product sold in bundles of shreds, or as a powder. It consists
practically of the hemicellulose, gelose, (CeHioOg), and dissolves
in 500 parts of water. When boiled with about 600 parts of
water* for 10 minutes, it yields a stiff jelly on cooling. It is used
principally in the preparation of bacterial culture media, and
because of its indigestibility has been recommended as a cathartic.
In this respect it acts like bran and vegetables rich in cellulose.
Phenolphthalein agar, is agar impregnated with 3 per cent, phenol-


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phthalein to increase its laxative effect. Regulin is another
preparation of agar with cascara.

Agar, because, of its cheapness and good jelling properties, has
been employed as a "coagulator" in the manufacture of cheap
jellies. To detect agar in such jelUes the product is heated with
5 per cent, sulphuric acid, a little permanganate is added, and
after the material settles, diatoms in large numbers will be found
if agar has been used.


Gums are desiccated exudations of certain plants, obtained by
incising the limbs or branches. They are somewhat transparent
carbohydrates, isomeric with starch. Acacia and tragacanth are
the most important. They have a physical action only and are
used mainly as excipients or vehicles (see mucilages and demul-
cents). Their use is objectionable in cases where they are hydro-
lyzed by bacteria and the products remain as irritating
substances. They are but little used externally for this reason.
Pectin or vegetable jelly is closely related to the gums and causes
fruit to set or "gel". Gums lessen the irritation of medicines
and are used in enemata where it is desirable to retain the solution
in the rectum for some time. The taste of acids or salts is also
lessened by being mixed with colloids, as in fruits. Raspberries
contain more acid than currants but taste less acid because they
contain colloid. These effects are due to lessened absorption
and also to protection of the sensory nerve endings by the
colloidal material.

Tests for Gums

1. Test the solubility of gum acacia and tragacanth in water
and alcohol.

2. Mix watery, solution of acacia with an equal volume of
alcohol. Result? What has happened? Compare with glu-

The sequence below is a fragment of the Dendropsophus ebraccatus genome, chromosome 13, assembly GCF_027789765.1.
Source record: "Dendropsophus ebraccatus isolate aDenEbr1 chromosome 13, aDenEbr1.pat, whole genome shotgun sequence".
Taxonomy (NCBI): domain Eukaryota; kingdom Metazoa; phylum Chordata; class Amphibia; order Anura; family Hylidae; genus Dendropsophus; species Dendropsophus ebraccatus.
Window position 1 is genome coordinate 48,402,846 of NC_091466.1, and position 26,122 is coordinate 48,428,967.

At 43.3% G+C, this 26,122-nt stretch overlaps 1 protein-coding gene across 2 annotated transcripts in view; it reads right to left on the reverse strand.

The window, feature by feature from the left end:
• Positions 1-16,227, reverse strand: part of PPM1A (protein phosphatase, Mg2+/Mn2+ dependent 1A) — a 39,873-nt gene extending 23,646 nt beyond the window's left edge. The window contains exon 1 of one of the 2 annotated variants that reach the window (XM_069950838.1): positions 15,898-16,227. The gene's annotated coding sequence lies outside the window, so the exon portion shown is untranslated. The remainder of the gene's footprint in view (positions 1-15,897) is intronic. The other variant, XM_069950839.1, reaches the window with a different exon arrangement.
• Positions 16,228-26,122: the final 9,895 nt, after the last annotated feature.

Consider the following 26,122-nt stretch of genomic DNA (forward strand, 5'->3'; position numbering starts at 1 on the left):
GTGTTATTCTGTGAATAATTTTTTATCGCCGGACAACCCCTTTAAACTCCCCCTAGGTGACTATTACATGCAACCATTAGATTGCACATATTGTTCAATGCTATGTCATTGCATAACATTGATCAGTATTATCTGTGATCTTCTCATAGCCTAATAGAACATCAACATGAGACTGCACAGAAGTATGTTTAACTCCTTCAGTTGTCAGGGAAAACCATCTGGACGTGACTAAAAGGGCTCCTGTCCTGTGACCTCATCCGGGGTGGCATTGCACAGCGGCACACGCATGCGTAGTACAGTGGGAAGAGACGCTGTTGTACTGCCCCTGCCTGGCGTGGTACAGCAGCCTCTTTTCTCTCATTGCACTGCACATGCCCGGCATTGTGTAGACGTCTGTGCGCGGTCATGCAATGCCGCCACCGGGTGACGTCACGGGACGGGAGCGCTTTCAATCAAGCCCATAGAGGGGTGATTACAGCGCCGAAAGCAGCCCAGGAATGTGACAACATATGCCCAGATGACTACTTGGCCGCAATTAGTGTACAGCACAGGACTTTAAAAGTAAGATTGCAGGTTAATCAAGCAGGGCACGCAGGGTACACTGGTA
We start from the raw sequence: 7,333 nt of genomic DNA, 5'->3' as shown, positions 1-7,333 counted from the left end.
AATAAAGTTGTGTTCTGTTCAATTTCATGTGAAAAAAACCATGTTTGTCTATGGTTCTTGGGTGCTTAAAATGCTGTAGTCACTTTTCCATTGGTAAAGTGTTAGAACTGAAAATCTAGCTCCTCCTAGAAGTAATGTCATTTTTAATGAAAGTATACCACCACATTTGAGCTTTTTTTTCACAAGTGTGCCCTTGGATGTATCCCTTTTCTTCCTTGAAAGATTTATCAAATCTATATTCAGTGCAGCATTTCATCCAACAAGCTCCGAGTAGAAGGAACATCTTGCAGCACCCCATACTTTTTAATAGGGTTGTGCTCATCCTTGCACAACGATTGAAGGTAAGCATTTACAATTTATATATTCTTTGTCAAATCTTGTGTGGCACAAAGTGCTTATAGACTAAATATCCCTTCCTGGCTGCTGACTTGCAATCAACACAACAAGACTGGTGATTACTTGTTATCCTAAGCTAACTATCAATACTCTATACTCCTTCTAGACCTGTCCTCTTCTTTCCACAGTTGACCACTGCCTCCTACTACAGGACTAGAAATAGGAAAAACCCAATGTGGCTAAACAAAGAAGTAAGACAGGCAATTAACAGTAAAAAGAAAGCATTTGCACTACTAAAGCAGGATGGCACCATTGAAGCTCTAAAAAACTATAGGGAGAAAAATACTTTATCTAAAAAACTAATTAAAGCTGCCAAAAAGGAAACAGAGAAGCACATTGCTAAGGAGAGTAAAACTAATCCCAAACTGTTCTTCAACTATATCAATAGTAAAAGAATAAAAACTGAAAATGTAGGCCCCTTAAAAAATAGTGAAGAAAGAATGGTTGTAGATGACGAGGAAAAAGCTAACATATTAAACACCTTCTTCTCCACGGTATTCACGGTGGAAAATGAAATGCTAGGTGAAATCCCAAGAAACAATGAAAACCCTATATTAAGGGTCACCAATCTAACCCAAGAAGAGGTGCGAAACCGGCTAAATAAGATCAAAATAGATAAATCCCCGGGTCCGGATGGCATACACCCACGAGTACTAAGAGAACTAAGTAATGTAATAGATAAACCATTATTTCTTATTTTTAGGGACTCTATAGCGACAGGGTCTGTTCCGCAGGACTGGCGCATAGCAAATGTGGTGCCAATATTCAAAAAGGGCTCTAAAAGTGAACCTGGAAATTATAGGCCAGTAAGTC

cosides under the same treatment. What is the difference?

3. Test a water solution of acacia or tragacanth with Fehling's

4. Test a water solution of a gum with iodine solution.
Compare results with starch solution. Note differences.

5. To a solution of acacia in a test tube add a few drops of


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H2SO4. Boil for two or three minutes. Neutralize with KOH
or NaOH and test with Fehling's solution.

6. Compare the taste of a 1 per cent, citric acid in water with
1 per cent, citric acid in 10 per cent, mucilage of acacia.

7. Mix a small quantity of cottonseed oil with 3 volumes
mucilage of acacia and shake until an emulsion is formed. Add
alcohol to the mixture and note results. Explain.

8. State the differences between starches, sugars, and gums;
between gums and glucosides; glucosides and alkaloids.


Pectins are carbohydrate bodies whose composition is known
but slightly. They are associated with cellulose in the plant.
It is due to pectin that fruit juices ''gel''. The phenomenon of
gelling is similar to the setting of gelatin, but the composition of
the gelUng body is different in the two cases. In the case of
gelatin it is a protein, while pectin is a carbohydrate.

Pectin is especially abundant in apples, pears, gooseberries
and currants. It is also found in abundance in carrots, beet
roots, etc., as pectose, which as ripening proceeds is converted
into pectin.

The clotting of plant juices is said to be due to an enzyme
pectase, but that it will occur without enzyme action is apparent
from the gelation after prolonged cooking which destroy enzymes.
According to Duclaux and others the clotting of pectin is due to
the presence of calcium salts and the presence of an enzyme is
unnecessary. The clotting therefore would seem similar in
nature to the clotting of blood. According to Freimy (Jour.
Pharm. et chim., 1840, 26, 368) the hardness of unripe fruit is
due to pectose. When this is boiled with dilute acids or alkalies,
pectin, parapectin, metapectin, and pectic acid are formed.
Some of these exist in the plant combined with calcium, in the same
sort of union as that which occurs in guma.

No very characteristic tests for pectins can be given. Methyl-
ene blue and some other substances stain pectins but not pure
cellulose, while crocein, napthol black and orseille, stain cellulose,
but not pectin. Pharmacologically pectins may exert a vitamin
effect, but this is not proven.